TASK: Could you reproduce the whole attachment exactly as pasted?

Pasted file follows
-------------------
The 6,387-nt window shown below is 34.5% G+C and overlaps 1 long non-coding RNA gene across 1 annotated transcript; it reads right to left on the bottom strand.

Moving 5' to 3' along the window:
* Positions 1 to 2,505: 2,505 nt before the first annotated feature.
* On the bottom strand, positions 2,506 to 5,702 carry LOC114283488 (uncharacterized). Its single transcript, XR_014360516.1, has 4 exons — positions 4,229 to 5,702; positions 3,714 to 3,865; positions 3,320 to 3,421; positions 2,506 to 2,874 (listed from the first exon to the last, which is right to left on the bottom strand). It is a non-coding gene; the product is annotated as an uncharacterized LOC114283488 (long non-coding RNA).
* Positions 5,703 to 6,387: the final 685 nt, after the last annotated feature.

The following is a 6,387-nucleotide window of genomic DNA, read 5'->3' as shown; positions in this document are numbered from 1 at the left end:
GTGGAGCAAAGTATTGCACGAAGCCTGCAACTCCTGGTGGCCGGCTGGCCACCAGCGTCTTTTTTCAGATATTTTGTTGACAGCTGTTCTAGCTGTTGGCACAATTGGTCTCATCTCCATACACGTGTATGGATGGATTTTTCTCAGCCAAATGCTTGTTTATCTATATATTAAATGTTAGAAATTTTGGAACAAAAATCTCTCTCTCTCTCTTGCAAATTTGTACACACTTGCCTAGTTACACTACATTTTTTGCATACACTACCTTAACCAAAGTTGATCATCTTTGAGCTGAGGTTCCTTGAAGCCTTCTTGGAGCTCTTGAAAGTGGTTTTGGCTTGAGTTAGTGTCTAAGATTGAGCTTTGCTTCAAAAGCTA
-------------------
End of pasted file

The 6,387-nt window shown below is 34.5% G+C and overlaps 1 long non-coding RNA gene across 1 annotated transcript; it reads right to left on the bottom strand.

Moving 5' to 3' along the window:
* Positions 1 to 2,505: 2,505 nt before the first annotated feature.
* On the bottom strand, positions 2,506 to 5,702 carry LOC114283488 (uncharacterized). Its single transcript, XR_014360516.1, has 4 exons — positions 4,229 to 5,702; positions 3,714 to 3,865; positions 3,320 to 3,421; positions 2,506 to 2,874 (listed from the first exon to the last, which is right to left on the bottom strand). It is a non-coding gene; the product is annotated as an uncharacterized LOC114283488 (long non-coding RNA).
* Positions 5,703 to 6,387: the final 685 nt, after the last annotated feature.

The following is a 6,387-nucleotide window of genomic DNA, read 5'->3' as shown; positions in this document are numbered from 1 at the left end:
GTGGAGCAAAGTATTGCACGAAGCCTGCAACTCCTGGTGGCCGGCTGGCCACCAGCGTCTTTTTTCAGATATTTTGTTGACAGCTGTTCTAGCTGTTGGCACAATTGGTCTCATCTCCATACACGTGTATGGATGGATTTTTCTCAGCCAAATGCTTGTTTATCTATATATTAAATGTTAGAAATTTTGGAACAAAAATCTCTCTCTCTCTCTTGCAAATTTGTACACACTTGCCTAGTTACACTACATTTTTTGCATACACTACCTTAACCAAAGTTGATCATCTTTGAGCTGAGGTTCCTTGAAGCCTTCTTGGAGCTCTTGAAAGTGGTTTTGGCTTGAGTTAGTGTCTAAGATTGAGCTTTGCTTCAAAAGCTA